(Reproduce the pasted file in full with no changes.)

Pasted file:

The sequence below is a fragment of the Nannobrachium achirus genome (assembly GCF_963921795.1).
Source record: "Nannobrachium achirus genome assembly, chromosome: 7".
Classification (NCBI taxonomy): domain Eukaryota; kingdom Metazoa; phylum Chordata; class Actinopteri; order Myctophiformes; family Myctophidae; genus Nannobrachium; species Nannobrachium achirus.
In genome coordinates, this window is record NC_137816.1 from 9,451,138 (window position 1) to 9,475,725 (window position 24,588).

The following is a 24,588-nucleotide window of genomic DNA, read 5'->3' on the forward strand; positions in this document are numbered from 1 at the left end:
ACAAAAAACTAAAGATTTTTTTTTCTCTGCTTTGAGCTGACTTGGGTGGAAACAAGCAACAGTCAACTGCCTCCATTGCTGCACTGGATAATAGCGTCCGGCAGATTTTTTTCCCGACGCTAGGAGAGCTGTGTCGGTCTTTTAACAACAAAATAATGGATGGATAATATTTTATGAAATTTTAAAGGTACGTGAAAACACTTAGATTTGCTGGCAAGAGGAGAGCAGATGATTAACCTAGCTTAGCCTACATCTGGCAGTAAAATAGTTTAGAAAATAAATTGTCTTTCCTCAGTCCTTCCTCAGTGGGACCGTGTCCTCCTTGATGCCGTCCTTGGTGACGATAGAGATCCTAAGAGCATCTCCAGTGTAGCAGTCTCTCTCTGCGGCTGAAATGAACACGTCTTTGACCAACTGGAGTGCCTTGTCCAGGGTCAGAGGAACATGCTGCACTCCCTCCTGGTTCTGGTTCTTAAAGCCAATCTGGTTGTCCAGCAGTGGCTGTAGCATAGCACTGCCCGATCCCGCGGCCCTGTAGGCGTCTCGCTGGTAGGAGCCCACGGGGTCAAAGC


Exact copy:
The sequence below is a fragment of the Nannobrachium achirus genome (assembly GCF_963921795.1).
Source record: "Nannobrachium achirus genome assembly, chromosome: 7".
Classification (NCBI taxonomy): domain Eukaryota; kingdom Metazoa; phylum Chordata; class Actinopteri; order Myctophiformes; family Myctophidae; genus Nannobrachium; species Nannobrachium achirus.
In genome coordinates, this window is record NC_137816.1 from 9,451,138 (window position 1) to 9,475,725 (window position 24,588).

The following is a 24,588-nucleotide window of genomic DNA, read 5'->3' on the forward strand; positions in this document are numbered from 1 at the left end:
ACAAAAAACTAAAGATTTTTTTTTCTCTGCTTTGAGCTGACTTGGGTGGAAACAAGCAACAGTCAACTGCCTCCATTGCTGCACTGGATAATAGCGTCCGGCAGATTTTTTTCCCGACGCTAGGAGAGCTGTGTCGGTCTTTTAACAACAAAATAATGGATGGATAATATTTTATGAAATTTTAAAGGTACGTGAAAACACTTAGATTTGCTGGCAAGAGGAGAGCAGATGATTAACCTAGCTTAGCCTACATCTGGCAGTAAAATAGTTTAGAAAATAAATTGTCTTTCCTCAGTCCTTCCTCAGTGGGACCGTGTCCTCCTTGATGCCGTCCTTGGTGACGATAGAGATCCTAAGAGCATCTCCAGTGTAGCAGTCTCTCTCTGCGGCTGAAATGAACACGTCTTTGACCAACTGGAGTGCCTTGTCCAGGGTCAGAGGAACATGCTGCACTCCCTCCTGGTTCTGGTTCTTAAAGCCAATCTGGTTGTCCAGCAGTGGCTGTAGCATAGCACTGCCCGATCCCGCGGCCCTGTAGGCGTCTCGCTGGTAGGAGCCCACGGGGTCAAAGC